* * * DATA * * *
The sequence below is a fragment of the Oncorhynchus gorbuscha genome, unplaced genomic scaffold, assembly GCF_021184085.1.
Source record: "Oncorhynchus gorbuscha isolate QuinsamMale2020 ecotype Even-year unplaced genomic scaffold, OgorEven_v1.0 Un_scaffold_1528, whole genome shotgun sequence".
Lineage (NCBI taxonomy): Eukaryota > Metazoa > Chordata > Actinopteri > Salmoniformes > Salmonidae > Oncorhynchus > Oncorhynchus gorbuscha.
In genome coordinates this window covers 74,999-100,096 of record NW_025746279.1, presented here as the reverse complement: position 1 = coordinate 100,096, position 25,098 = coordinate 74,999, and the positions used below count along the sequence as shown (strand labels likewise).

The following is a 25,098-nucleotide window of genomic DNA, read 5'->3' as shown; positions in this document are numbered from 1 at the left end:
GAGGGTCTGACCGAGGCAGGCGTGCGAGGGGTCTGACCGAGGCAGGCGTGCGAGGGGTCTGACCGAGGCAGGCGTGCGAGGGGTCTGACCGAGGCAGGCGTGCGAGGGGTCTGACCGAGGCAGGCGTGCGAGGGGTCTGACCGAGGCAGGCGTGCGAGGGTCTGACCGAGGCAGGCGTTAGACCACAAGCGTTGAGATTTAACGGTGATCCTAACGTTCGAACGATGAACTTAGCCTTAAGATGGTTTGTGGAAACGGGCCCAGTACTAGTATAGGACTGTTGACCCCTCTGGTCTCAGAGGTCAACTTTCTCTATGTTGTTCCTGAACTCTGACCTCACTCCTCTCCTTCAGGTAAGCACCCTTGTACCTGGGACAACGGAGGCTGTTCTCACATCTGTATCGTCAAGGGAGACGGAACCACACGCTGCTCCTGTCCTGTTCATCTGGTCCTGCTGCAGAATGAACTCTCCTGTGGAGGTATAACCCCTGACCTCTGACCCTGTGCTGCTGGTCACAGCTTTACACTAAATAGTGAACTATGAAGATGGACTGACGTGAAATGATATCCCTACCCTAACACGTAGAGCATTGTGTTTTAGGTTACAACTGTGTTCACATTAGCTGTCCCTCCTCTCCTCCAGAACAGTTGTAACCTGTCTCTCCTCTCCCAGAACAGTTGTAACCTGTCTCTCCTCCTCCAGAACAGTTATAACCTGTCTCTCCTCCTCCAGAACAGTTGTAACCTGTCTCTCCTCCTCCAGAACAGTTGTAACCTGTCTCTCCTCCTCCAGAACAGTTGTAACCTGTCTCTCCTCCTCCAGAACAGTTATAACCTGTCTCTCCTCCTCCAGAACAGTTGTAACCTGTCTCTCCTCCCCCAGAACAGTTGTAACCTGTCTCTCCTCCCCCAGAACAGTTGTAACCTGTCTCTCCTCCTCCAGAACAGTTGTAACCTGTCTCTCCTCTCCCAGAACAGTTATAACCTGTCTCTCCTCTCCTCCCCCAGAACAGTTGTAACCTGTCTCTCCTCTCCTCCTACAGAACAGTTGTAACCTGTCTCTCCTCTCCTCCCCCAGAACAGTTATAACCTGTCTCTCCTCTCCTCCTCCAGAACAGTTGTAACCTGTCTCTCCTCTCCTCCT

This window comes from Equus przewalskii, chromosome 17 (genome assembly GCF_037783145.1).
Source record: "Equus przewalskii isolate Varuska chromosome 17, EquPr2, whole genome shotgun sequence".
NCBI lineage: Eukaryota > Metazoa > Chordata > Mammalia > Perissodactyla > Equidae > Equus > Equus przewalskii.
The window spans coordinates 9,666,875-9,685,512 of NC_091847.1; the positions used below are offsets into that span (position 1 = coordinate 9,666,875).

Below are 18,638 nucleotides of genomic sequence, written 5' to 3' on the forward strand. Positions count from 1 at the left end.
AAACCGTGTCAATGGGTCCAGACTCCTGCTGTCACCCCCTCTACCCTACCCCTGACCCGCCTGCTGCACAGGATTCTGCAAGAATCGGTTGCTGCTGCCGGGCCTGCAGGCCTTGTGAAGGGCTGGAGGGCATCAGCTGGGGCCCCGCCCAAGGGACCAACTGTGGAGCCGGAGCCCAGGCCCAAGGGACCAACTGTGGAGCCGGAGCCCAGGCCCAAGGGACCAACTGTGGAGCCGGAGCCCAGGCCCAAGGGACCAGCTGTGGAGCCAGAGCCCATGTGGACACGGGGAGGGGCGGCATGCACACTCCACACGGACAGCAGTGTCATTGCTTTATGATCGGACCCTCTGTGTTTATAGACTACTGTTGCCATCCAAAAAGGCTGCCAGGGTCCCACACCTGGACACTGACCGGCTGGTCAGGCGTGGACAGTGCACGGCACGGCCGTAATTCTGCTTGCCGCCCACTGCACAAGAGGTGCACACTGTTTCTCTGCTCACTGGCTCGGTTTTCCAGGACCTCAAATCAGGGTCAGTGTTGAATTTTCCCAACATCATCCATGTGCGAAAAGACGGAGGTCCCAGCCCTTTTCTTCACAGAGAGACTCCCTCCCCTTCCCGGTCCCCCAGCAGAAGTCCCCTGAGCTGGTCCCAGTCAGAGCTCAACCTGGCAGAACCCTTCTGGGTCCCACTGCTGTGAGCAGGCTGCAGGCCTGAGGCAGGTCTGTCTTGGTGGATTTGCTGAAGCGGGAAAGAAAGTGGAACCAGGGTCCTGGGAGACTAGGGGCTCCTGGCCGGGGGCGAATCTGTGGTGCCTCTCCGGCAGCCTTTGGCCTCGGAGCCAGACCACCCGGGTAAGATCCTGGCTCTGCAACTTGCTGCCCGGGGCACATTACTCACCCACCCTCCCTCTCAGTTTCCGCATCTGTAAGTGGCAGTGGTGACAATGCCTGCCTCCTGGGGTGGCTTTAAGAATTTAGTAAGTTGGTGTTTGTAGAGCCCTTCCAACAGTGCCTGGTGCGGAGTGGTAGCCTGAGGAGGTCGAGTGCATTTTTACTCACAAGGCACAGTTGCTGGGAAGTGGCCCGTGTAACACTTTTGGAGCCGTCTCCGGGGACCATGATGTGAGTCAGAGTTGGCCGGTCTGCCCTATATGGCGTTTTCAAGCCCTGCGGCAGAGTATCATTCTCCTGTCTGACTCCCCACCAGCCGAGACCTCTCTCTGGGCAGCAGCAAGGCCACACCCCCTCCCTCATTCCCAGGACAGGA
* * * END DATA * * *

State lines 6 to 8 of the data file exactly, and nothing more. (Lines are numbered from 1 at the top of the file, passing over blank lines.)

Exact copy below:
GAGGGTCTGACCGAGGCAGGCGTGCGAGGGGTCTGACCGAGGCAGGCGTGCGAGGGGTCTGACCGAGGCAGGCGTGCGAGGGGTCTGACCGAGGCAGGCGTGCGAGGGGTCTGACCGAGGCAGGCGTGCGAGGGGTCTGACCGAGGCAGGCGTGCGAGGGTCTGACCGAGGCAGGCGTTAGACCACAAGCGTTGAGATTTAACGGTGATCCTAACGTTCGAACGATGAACTTAGCCTTAAGATGGTTTGTGGAAACGGGCCCAGTACTAGTATAGGACTGTTGACCCCTCTGGTCTCAGAGGTCAACTTTCTCTATGTTGTTCCTGAACTCTGACCTCACTCCTCTCCTTCAGGTAAGCACCCTTGTACCTGGGACAACGGAGGCTGTTCTCACATCTGTATCGTCAAGGGAGACGGAACCACACGCTGCTCCTGTCCTGTTCATCTGGTCCTGCTGCAGAATGAACTCTCCTGTGGAGGTATAACCCCTGACCTCTGACCCTGTGCTGCTGGTCACAGCTTTACACTAAATAGTGAACTATGAAGATGGACTGACGTGAAATGATATCCCTACCCTAACACGTAGAGCATTGTGTTTTAGGTTACAACTGTGTTCACATTAGCTGTCCCTCCTCTCCTCCAGAACAGTTGTAACCTGTCTCTCCTCTCCCAGAACAGTTGTAACCTGTCTCTCCTCCTCCAGAACAGTTATAACCTGTCTCTCCTCCTCCAGAACAGTTGTAACCTGTCTCTCCTCCTCCAGAACAGTTGTAACCTGTCTCTCCTCCTCCAGAACAGTTGTAACCTGTCTCTCCTCCTCCAGAACAGTTATAACCTGTCTCTCCTCCTCCAGAACAGTTGTAACCTGTCTCTCCTCCCCCAGAACAGTTGTAACCTGTCTCTCCTCCCCCAGAACAGTTGTAACCTGTCTCTCCTCCTCCAGAACAGTTGTAACCTGTCTCTCCTCTCCCAGAACAGTTATAACCTGTCTCTCCTCTCCTCCCCCAGAACAGTTGTAACCTGTCTCTCCTCTCCTCCTACAGAACAGTTGTAACCTGTCTCTCCTCTCCTCCCCCAGAACAGTTATAACCTGTCTCTCCTCTCCTCCTCCAGAACAGTTGTAACCTGTCTCTCCTCTCCTCCT

This window comes from Equus przewalskii, chromosome 17 (genome assembly GCF_037783145.1).
Source record: "Equus przewalskii isolate Varuska chromosome 17, EquPr2, whole genome shotgun sequence".